Since their introduction in the 1980s, multi-streamer marine 3D seismic surveys have been widely recognised as a key enabler for increasing drilling success rates during the exploration and development of offshore oil and gas fields.
Today, these surveys are typically acquired by a vessel equipped with between 8 and 16 streamers towed 50 to 100 m apart, each 3 to 8 km long. Each streamer contains hydrophone sensors, and spatial sampling of the data recorded along each streamer (inline) can be as fine as 3.125 m; however, the much greater distance between adjacent streamers means that sampling in the crossline direction can be 16–32 times sparser. Such coarsely sampled data cannot capture the whole 3D wave field, which limits its ability to accurately image the subsurface. While developments in seismic sources and sensors have improved the frequency bandwidth that can be input to the subsurface and subsequently recorded back at the surface, achieving truly 3D high-resolution images of complex subsurface structures also requires adequate spatial sampling in both the inline and crossline directions.
In 2012, WesternGeco publicised the launch of its IsoMetrix* marine seismic technology, which for the first time allows true measurement of 3D seismic wave fields recorded using towed streamers. This ability is the result of an far-reaching ten-year research and engineering program that has been the largest single engineering project ever undertaken by Schlumberger, the world’s leading provider of oilfield services. The new technology delivers high-fidelity point-receiver seismic data while overcoming spatial wavenumber bandwidth compromises that have limited previous marine seismic acquisition methods. The result is a reliable, continuous measurement of the full upgoing and downgoing notchless seismic wavefield sampled at a 6.25 m x 6.25 m point-receiver surface grid. This fine isometric sampling in both crossline and inline directions makes the data suitable for use in a wide variety of interpretation and modeling applications.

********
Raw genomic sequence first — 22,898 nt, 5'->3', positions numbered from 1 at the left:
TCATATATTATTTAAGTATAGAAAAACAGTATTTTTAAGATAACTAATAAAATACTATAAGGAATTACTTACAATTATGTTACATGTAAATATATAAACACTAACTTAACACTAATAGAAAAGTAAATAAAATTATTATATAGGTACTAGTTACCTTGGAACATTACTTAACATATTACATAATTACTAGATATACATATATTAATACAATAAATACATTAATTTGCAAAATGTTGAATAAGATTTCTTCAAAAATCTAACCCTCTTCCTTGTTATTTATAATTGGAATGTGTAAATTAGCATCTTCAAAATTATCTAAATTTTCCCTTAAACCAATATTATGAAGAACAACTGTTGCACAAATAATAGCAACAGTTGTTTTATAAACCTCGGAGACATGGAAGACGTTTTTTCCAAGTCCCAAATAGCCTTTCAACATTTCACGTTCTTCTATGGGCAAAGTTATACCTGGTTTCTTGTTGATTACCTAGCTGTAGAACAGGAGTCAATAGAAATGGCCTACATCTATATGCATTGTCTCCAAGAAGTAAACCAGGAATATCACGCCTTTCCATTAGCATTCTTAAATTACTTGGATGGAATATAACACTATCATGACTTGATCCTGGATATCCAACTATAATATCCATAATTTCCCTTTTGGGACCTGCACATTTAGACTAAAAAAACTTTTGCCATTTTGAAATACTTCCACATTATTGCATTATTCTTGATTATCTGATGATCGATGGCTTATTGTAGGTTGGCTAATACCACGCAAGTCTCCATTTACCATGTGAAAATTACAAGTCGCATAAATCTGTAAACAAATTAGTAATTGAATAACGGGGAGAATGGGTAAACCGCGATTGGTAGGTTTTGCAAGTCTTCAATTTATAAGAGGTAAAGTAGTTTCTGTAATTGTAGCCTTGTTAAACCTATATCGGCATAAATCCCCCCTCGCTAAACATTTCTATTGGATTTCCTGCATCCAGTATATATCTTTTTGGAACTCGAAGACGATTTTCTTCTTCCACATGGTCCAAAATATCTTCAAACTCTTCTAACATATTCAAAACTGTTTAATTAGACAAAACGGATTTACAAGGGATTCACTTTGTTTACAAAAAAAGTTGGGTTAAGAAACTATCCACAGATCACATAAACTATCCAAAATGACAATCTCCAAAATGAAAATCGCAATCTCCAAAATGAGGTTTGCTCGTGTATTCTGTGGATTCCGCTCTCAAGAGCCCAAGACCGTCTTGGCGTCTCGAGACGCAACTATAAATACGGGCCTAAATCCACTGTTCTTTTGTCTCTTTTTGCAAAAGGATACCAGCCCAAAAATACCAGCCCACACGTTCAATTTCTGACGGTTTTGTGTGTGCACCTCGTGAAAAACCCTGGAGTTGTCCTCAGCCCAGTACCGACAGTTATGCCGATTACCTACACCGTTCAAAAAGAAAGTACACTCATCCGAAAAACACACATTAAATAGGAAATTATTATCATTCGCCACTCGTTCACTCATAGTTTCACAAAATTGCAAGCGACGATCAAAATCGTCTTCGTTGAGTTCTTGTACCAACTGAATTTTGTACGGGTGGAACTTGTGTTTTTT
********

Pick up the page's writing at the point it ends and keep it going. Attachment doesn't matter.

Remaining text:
Isometric 3D sampling is enabled by the Nessie-6* point-receiver streamer system. This incorporates a new generation towed streamer design that combines measurements of wave field pressure and gradient—vertically and crossline. It uses point-receiver technology that combines hydrophones with calibrated point-receiver microelectromechanical system (MEMS) accelerometers that measure the full particle acceleration of the upgoing and downgoing seismic wavefield.
A new computer algorithm—which has been shown to be extremely robust in dealing with highly aliased data—performs simultaneous spatial reconstruction and receiver deghosting of the seismic pressure wavefield. The source ghost is addressed by the WesternGeco newly developed Delta calibrated marine broadband seismic source family of notchless seismic sources. The algorithm can compute the upgoing and downgoing separated wavefield at any desired position within a spread of streamers.
The step change in imaging is as profound as was the move from X-rays to full 3D scans in the world of medicine.
During August 2012, the 3D seismic vessel Western Pride, deploying eight full-length streamers in the North Sea, completed acquisition of its first commercial project on schedule. During September, commercial surveys were acquired for two other operators. The new technology has proved to be very robust during operations and is attracting considerable interest from oil and gas exploration and production companies of all sizes across West Africa and the rest of the world.